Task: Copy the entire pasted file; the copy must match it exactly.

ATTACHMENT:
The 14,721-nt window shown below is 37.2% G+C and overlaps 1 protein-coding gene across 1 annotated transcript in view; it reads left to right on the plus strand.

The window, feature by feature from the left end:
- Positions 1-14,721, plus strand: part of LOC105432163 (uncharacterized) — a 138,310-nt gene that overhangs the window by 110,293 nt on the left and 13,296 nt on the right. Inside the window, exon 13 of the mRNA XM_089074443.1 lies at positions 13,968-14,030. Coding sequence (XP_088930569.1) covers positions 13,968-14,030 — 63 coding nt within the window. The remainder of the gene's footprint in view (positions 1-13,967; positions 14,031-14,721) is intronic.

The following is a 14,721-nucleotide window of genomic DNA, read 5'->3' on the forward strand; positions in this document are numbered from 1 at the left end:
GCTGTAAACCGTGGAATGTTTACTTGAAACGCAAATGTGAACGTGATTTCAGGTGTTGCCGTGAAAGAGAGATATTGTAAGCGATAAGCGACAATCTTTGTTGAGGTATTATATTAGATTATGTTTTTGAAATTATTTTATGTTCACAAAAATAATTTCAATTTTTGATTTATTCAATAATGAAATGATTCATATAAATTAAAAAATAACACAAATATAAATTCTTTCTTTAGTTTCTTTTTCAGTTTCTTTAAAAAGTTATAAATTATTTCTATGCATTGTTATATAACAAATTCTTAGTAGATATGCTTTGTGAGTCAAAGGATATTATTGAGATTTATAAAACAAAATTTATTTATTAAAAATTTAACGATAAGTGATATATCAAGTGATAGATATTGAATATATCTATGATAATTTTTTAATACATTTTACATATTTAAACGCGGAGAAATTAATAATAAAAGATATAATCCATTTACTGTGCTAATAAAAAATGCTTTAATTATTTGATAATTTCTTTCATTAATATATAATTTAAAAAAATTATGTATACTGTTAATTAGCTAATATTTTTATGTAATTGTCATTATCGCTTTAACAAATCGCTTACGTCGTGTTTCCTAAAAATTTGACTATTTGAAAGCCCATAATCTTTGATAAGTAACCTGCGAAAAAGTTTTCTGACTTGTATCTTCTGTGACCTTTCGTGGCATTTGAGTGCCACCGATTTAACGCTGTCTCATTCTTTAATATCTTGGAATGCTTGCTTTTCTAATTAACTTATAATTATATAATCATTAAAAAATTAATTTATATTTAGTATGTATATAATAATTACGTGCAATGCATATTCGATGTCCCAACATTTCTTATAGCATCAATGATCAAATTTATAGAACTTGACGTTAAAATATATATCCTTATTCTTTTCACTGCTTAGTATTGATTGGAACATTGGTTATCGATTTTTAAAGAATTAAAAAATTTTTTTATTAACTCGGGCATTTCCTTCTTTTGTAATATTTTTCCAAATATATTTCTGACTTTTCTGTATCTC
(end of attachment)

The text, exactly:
The 14,721-nt window shown below is 37.2% G+C and overlaps 1 protein-coding gene across 1 annotated transcript in view; it reads left to right on the plus strand.

The window, feature by feature from the left end:
- Positions 1-14,721, plus strand: part of LOC105432163 (uncharacterized) — a 138,310-nt gene that overhangs the window by 110,293 nt on the left and 13,296 nt on the right. Inside the window, exon 13 of the mRNA XM_089074443.1 lies at positions 13,968-14,030. Coding sequence (XP_088930569.1) covers positions 13,968-14,030 — 63 coding nt within the window. The remainder of the gene's footprint in view (positions 1-13,967; positions 14,031-14,721) is intronic.

The following is a 14,721-nucleotide window of genomic DNA, read 5'->3' on the forward strand; positions in this document are numbered from 1 at the left end:
GCTGTAAACCGTGGAATGTTTACTTGAAACGCAAATGTGAACGTGATTTCAGGTGTTGCCGTGAAAGAGAGATATTGTAAGCGATAAGCGACAATCTTTGTTGAGGTATTATATTAGATTATGTTTTTGAAATTATTTTATGTTCACAAAAATAATTTCAATTTTTGATTTATTCAATAATGAAATGATTCATATAAATTAAAAAATAACACAAATATAAATTCTTTCTTTAGTTTCTTTTTCAGTTTCTTTAAAAAGTTATAAATTATTTCTATGCATTGTTATATAACAAATTCTTAGTAGATATGCTTTGTGAGTCAAAGGATATTATTGAGATTTATAAAACAAAATTTATTTATTAAAAATTTAACGATAAGTGATATATCAAGTGATAGATATTGAATATATCTATGATAATTTTTTAATACATTTTACATATTTAAACGCGGAGAAATTAATAATAAAAGATATAATCCATTTACTGTGCTAATAAAAAATGCTTTAATTATTTGATAATTTCTTTCATTAATATATAATTTAAAAAAATTATGTATACTGTTAATTAGCTAATATTTTTATGTAATTGTCATTATCGCTTTAACAAATCGCTTACGTCGTGTTTCCTAAAAATTTGACTATTTGAAAGCCCATAATCTTTGATAAGTAACCTGCGAAAAAGTTTTCTGACTTGTATCTTCTGTGACCTTTCGTGGCATTTGAGTGCCACCGATTTAACGCTGTCTCATTCTTTAATATCTTGGAATGCTTGCTTTTCTAATTAACTTATAATTATATAATCATTAAAAAATTAATTTATATTTAGTATGTATATAATAATTACGTGCAATGCATATTCGATGTCCCAACATTTCTTATAGCATCAATGATCAAATTTATAGAACTTGACGTTAAAATATATATCCTTATTCTTTTCACTGCTTAGTATTGATTGGAACATTGGTTATCGATTTTTAAAGAATTAAAAAATTTTTTTATTAACTCGGGCATTTCCTTCTTTTGTAATATTTTTCCAAATATATTTCTGACTTTTCTGTATCTC